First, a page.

US women are spending more money that men spend, and also watched more video than men, according to a new report from Nielsen looking at US shopping habits.
The Nielsen report indicates that in addition to handling the bulk of the purchasing decisions for consumer goods in the U.S., women are also likely to influence or manage many other big ticket purchases—homes, autos, appliances, furniture, etc.—not to mention a large portion of the apparel, groceries and everyday purchases.
MEN ARE SHOPPING MORE TOO
Women may be the dominant retail shoppers, but men are taking a more active role in the shopping process than they have in the past. Between 2004 and 2012, U.S. women reduced the number of trips they made across most retail channels, while men increased their visits to all outlets except grocery and drug stores.
Female shopping trips are most important to the mass merchandiser and dollar store channels, while male shopping trips are of greater relative importance within convenience/gas, grocery and warehouse club outlets. Women spend more money per trip than men in all of the channels examined, but in many channels, the differences between the sexes are not as great as one might expect. Nevertheless, spending differences do indicate that women drive the larger stock-up or planned trips as they outspend males by $14.31 per trip in supercenters and by $10.32 per trip in grocery stores.
VIEWING TIME IS INCREASING ACROSS ALL PLATFORMS
Not only did U.S. women spend more time watching video across all platforms in 2012 than in 2011, they watched more video than men. In the fourth quarter of 2012, females 18 and older watched an average of 191:34 hours of video each month, up from 184:12 hours in the same period of 2011. Comparatively, men watched 174:51 hours in the recent fourth quarter, up from 170:06 in the previous year.
While watching live or time-shifted content on a TV accounts for 94% of video viewing, a growing percentage are taking advantage of technology that allows them to watch anywhere and anytime.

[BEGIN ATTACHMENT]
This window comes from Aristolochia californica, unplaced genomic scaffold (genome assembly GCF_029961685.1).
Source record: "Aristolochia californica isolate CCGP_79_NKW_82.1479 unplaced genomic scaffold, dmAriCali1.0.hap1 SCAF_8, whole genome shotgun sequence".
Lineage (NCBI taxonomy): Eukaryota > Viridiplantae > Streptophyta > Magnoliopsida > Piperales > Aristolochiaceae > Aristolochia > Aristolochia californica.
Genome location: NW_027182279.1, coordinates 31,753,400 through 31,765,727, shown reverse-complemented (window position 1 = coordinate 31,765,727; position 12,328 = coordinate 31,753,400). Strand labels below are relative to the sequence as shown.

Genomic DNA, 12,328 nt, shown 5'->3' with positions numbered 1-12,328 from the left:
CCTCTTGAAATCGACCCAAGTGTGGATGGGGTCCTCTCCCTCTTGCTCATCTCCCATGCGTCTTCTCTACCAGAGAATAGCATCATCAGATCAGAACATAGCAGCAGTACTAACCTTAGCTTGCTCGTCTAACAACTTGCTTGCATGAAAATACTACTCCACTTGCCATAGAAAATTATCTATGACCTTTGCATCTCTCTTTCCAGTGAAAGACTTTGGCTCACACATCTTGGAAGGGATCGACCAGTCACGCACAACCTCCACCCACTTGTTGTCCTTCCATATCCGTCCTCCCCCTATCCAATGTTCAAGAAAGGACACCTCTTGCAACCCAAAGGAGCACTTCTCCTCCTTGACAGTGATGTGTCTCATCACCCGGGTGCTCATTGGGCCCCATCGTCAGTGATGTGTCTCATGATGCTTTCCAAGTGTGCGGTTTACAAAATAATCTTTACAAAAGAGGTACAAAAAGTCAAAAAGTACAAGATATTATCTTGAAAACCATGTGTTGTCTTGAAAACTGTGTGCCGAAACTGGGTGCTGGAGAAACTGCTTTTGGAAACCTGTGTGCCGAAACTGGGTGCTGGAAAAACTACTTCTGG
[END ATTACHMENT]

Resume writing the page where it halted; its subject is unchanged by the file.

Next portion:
TV makes up the lion’s share of women’s total video viewing (179 hours), but watching across other platforms (i.e., mobile, Internet) is growing. Watching video across non-traditional TV platforms is growing quickest among younger women. For example, women ages 18-34 watched less TV in fourth-quarter 2012 than in the prior year (133:07 vs. 135:59). This group also watches the most video over the Internet (10:58 in 4Q 2012 vs. 6:54 in 4Q 2011). Women 25-54 watch the most time-shifted TV (17:28 in 4Q 2012, up from 16:31 in 4Q 2011). Not surprisingly, women aged 55 and older watch the most traditional TV (222:15) and the least amount via the Internet.
In addition to watching more video than men, women are more active online. In December 2012, 116 million U.S. women were active on the Web, compared with 102 million males. While women make up the majority of visitors to career, shopping and social media sites, they also account for more of the unique visitors to Netflix and Hulu. It’s worth noting that while there are more women visitors to these sites, they stream less content than men. On average, women watched 132 streams in December, compared with the 180 that men streamed.
WHAT THIS MEANS FOR MARKETERS
Considering the spending power that women wield in today’s marketplace, it’s particularly important for advertising and marketing messaging to resonate with them. Specifically, Nielsen NeuroFocus research has found that the female brain is hard-wired with evolutionary strongholds to create a very specialized customer whose purchasing prowess has never been stronger. For example, we know attention is the first step toward intent and brand loyalty.
The second step toward loyalty is retention. Women remember more and differently than men do, so talk to both her emotional and rational sides and acknowledge her attention to detail. Layering emotional decision-making opportunities with rational information will increase purchase intent and will have strong “sticking” power. According to Nielsen NeuroFocus, the female brain is programmed to maintain social harmony, so messaging should be positive and not focus on negative comparisons or associations.